Patti, as an IT/Instructional Development professional, my skill sets are very specific to a particular market (my Master's is in Instructional Technologies). My point is that I have many IT-related skills that can be applied to a wide range of employer requirements (e.g. if I can write C++ code, my aptitude for writing object oriented scripts is most likely very good). If a recruiter does not understand this, then there is a disconnect and the employer is missing the opportunity to interviewa very viable candidate. Often, a resume with very specific skill listings can fly over the head of the recruiter who does not understand the applicability to relevant technologies. I understand that the list of technologies is ever changing, but it would certainly help all involved if the recruiter understood the overlappings in technologies/skills by having an IT background.

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It's a Project! #1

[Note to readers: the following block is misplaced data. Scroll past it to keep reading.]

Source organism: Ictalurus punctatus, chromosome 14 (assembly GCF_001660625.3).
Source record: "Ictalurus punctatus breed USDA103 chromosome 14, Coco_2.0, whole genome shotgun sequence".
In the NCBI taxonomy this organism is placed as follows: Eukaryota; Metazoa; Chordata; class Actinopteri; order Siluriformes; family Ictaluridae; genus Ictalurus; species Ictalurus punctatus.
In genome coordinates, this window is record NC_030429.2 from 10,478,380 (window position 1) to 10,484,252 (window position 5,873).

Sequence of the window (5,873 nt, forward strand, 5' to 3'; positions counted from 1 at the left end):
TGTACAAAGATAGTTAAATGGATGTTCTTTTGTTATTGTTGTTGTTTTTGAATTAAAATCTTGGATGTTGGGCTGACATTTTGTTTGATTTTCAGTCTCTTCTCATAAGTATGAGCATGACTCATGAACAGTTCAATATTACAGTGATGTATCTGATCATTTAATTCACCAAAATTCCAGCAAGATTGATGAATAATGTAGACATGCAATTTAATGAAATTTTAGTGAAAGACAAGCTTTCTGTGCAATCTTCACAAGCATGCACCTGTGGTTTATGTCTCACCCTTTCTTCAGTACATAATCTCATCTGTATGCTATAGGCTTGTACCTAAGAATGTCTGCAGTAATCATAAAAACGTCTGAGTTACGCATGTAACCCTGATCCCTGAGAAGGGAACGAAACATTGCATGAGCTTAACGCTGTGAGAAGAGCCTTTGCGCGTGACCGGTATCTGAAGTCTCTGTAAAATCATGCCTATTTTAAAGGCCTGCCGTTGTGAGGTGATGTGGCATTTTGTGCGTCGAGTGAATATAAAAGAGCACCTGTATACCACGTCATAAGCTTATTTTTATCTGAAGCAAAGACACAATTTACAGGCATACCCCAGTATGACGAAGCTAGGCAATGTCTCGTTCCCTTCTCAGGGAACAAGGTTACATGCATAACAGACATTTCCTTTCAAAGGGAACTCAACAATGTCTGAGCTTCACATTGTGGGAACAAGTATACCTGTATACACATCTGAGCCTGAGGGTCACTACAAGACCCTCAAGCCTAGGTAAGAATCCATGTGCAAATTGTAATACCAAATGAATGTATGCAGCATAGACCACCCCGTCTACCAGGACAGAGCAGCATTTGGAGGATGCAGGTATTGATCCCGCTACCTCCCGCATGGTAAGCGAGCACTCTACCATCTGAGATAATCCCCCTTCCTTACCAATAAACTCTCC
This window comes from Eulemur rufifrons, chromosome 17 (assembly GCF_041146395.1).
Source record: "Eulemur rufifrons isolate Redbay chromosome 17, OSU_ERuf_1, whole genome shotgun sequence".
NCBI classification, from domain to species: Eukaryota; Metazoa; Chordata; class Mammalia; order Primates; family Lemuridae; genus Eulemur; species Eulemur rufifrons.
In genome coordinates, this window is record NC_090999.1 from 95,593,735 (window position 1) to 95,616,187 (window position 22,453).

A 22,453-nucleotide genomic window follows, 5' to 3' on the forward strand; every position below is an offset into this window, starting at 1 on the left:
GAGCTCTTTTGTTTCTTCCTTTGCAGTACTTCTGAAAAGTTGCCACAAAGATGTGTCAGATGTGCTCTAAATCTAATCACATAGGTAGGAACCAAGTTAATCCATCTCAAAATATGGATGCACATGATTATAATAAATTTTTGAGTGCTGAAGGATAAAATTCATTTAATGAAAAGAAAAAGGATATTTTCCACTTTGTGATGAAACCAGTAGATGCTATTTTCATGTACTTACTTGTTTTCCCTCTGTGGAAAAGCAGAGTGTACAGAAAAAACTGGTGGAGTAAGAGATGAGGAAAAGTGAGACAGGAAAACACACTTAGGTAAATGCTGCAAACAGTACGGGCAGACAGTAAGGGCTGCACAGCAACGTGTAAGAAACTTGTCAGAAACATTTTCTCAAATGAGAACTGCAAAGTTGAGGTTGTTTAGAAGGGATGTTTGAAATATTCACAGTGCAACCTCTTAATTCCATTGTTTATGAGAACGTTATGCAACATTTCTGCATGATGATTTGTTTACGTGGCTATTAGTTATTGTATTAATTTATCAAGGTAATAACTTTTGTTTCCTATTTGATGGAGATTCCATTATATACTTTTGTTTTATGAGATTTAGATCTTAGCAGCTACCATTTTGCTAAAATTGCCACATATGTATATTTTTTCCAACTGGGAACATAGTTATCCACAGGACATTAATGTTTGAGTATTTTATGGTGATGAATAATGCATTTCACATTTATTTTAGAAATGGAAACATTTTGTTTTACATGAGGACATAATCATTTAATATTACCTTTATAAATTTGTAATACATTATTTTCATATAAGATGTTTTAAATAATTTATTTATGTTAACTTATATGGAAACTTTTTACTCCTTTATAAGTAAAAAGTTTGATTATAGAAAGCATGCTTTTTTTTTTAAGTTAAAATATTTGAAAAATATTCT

by ghstinshll In reply to Need all opinions regardi ...

I have had quite a bit of experience with recruiters over the years, in passively looking for jobs and kicking it into high gear when my company closed in 2/2002.

The recruiters I kept in contact with for nearly 4 years (before I really needed them) worked very hard to help me find a job in tough times, regardless of their situations with lack of open jobs at the time, etc...

To comment on someone's earlier mention of relationships with your recruiters, it is VERY important to keep in contact with your recruiters and keep a semi-personal relationship with them. It keeps them loyal to you and helps them understand you better as a person and candidate. A really trustworthy recruiter will talk to you on a personal level and get a feel for you. Part of their job is to find the right personnel in an operational point of view, as well as technical. Managers worry just as much about finding a person who fits in the puzzle on all sides, including personal, professional, and ethical. Ifyou seem like you have a chip on your shoulder, a recruiter may submit you, but he may already have talked with the manager that they feel you might be a good fit technically but not ethically. You HAVE to be proactive, professional, and personal tomatch up well with a recruiter.

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It's a Project! #2

by ghstinshll In reply to Need all opinions regardi ...